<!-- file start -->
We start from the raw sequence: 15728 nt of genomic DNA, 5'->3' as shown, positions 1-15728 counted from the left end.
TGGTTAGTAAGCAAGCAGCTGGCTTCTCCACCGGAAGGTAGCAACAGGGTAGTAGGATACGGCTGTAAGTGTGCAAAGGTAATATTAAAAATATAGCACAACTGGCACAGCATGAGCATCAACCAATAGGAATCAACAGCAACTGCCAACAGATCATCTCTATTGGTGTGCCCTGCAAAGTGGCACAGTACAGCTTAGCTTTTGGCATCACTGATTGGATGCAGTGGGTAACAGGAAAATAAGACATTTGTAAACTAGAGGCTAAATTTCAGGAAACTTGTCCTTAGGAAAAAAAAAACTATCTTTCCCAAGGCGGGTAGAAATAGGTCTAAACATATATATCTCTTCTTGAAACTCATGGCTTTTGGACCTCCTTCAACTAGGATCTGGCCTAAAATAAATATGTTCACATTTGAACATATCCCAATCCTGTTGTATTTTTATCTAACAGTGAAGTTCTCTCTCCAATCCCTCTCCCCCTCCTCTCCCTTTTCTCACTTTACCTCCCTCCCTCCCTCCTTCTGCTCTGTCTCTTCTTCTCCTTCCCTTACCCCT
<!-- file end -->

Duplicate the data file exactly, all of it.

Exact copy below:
We start from the raw sequence: 15728 nt of genomic DNA, 5'->3' as shown, positions 1-15728 counted from the left end.
TGGTTAGTAAGCAAGCAGCTGGCTTCTCCACCGGAAGGTAGCAACAGGGTAGTAGGATACGGCTGTAAGTGTGCAAAGGTAATATTAAAAATATAGCACAACTGGCACAGCATGAGCATCAACCAATAGGAATCAACAGCAACTGCCAACAGATCATCTCTATTGGTGTGCCCTGCAAAGTGGCACAGTACAGCTTAGCTTTTGGCATCACTGATTGGATGCAGTGGGTAACAGGAAAATAAGACATTTGTAAACTAGAGGCTAAATTTCAGGAAACTTGTCCTTAGGAAAAAAAAAACTATCTTTCCCAAGGCGGGTAGAAATAGGTCTAAACATATATATCTCTTCTTGAAACTCATGGCTTTTGGACCTCCTTCAACTAGGATCTGGCCTAAAATAAATATGTTCACATTTGAACATATCCCAATCCTGTTGTATTTTTATCTAACAGTGAAGTTCTCTCTCCAATCCCTCTCCCCCTCCTCTCCCTTTTCTCACTTTACCTCCCTCCCTCCCTCCTTCTGCTCTGTCTCTTCTTCTCCTTCCCTTACCCCT